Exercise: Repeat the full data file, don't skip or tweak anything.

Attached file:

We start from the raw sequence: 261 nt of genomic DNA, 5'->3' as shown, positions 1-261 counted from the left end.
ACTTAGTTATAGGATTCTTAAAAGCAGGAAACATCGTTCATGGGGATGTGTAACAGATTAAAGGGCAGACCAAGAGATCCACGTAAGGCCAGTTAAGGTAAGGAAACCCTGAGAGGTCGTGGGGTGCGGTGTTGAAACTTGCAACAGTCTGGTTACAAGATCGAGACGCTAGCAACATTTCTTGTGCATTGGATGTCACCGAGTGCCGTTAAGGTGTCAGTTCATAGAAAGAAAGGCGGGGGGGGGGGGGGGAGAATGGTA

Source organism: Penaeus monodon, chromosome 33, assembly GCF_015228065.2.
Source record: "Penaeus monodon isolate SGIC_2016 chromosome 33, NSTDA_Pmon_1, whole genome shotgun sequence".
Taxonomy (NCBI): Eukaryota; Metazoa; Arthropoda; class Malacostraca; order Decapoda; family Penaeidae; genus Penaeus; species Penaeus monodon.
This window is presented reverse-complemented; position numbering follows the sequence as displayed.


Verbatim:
We start from the raw sequence: 261 nt of genomic DNA, 5'->3' as shown, positions 1-261 counted from the left end.
ACTTAGTTATAGGATTCTTAAAAGCAGGAAACATCGTTCATGGGGATGTGTAACAGATTAAAGGGCAGACCAAGAGATCCACGTAAGGCCAGTTAAGGTAAGGAAACCCTGAGAGGTCGTGGGGTGCGGTGTTGAAACTTGCAACAGTCTGGTTACAAGATCGAGACGCTAGCAACATTTCTTGTGCATTGGATGTCACCGAGTGCCGTTAAGGTGTCAGTTCATAGAAAGAAAGGCGGGGGGGGGGGGGGGAGAATGGTA

Source organism: Penaeus monodon, chromosome 33, assembly GCF_015228065.2.
Source record: "Penaeus monodon isolate SGIC_2016 chromosome 33, NSTDA_Pmon_1, whole genome shotgun sequence".
Taxonomy (NCBI): Eukaryota; Metazoa; Arthropoda; class Malacostraca; order Decapoda; family Penaeidae; genus Penaeus; species Penaeus monodon.
This window is presented reverse-complemented; position numbering follows the sequence as displayed.